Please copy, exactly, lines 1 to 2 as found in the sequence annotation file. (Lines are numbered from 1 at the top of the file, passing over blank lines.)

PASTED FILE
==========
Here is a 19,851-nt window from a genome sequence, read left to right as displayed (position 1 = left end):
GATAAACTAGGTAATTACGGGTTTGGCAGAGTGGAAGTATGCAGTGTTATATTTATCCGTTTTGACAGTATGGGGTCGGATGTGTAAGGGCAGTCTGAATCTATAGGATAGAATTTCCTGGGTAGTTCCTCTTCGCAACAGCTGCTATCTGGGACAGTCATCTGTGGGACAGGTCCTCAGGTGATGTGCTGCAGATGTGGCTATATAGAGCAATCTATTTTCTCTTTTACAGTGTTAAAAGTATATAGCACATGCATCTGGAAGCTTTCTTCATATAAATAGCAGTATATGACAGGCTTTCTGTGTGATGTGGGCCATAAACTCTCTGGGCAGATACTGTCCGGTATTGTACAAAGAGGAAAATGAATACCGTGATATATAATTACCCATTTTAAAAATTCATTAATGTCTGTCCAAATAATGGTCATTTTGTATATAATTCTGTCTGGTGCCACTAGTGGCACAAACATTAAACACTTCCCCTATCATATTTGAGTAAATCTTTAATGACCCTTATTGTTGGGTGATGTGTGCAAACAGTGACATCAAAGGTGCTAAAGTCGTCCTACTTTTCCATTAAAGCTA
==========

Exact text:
Here is a 19,851-nt window from a genome sequence, read left to right as displayed (position 1 = left end):
GATAAACTAGGTAATTACGGGTTTGGCAGAGTGGAAGTATGCAGTGTTATATTTATCCGTTTTGACAGTATGGGGTCGGATGTGTAAGGGCAGTCTGAATCTATAGGATAGAATTTCCTGGGTAGTTCCTCTTCGCAACAGCTGCTATCTGGGACAGTCATCTGTGGGACAGGTCCTCAGGTGATGTGCTGCAGATGTGGCTATATAGAGCAATCTATTTTCTCTTTTACAGTGTTAAAAGTATATAGCACATGCATCTGGAAGCTTTCTTCATATAAATAGCAGTATATGACAGGCTTTCTGTGTGATGTGGGCCATAAACTCTCTGGGCAGATACTGTCCGGTATTGTACAAAGAGGAAAATGAATACCGTGATATATAATTACCCATTTTAAAAATTCATTAATGTCTGTCCAAATAATGGTCATTTTGTATATAATTCTGTCTGGTGCCACTAGTGGCACAAACATTAAACACTTCCCCTATCATATTTGAGTAAATCTTTAATGACCCTTATTGTTGGGTGATGTGTGCAAACAGTGACATCAAAGGTGCTAAAGTCGTCCTACTTTTCCATTAAAGCTA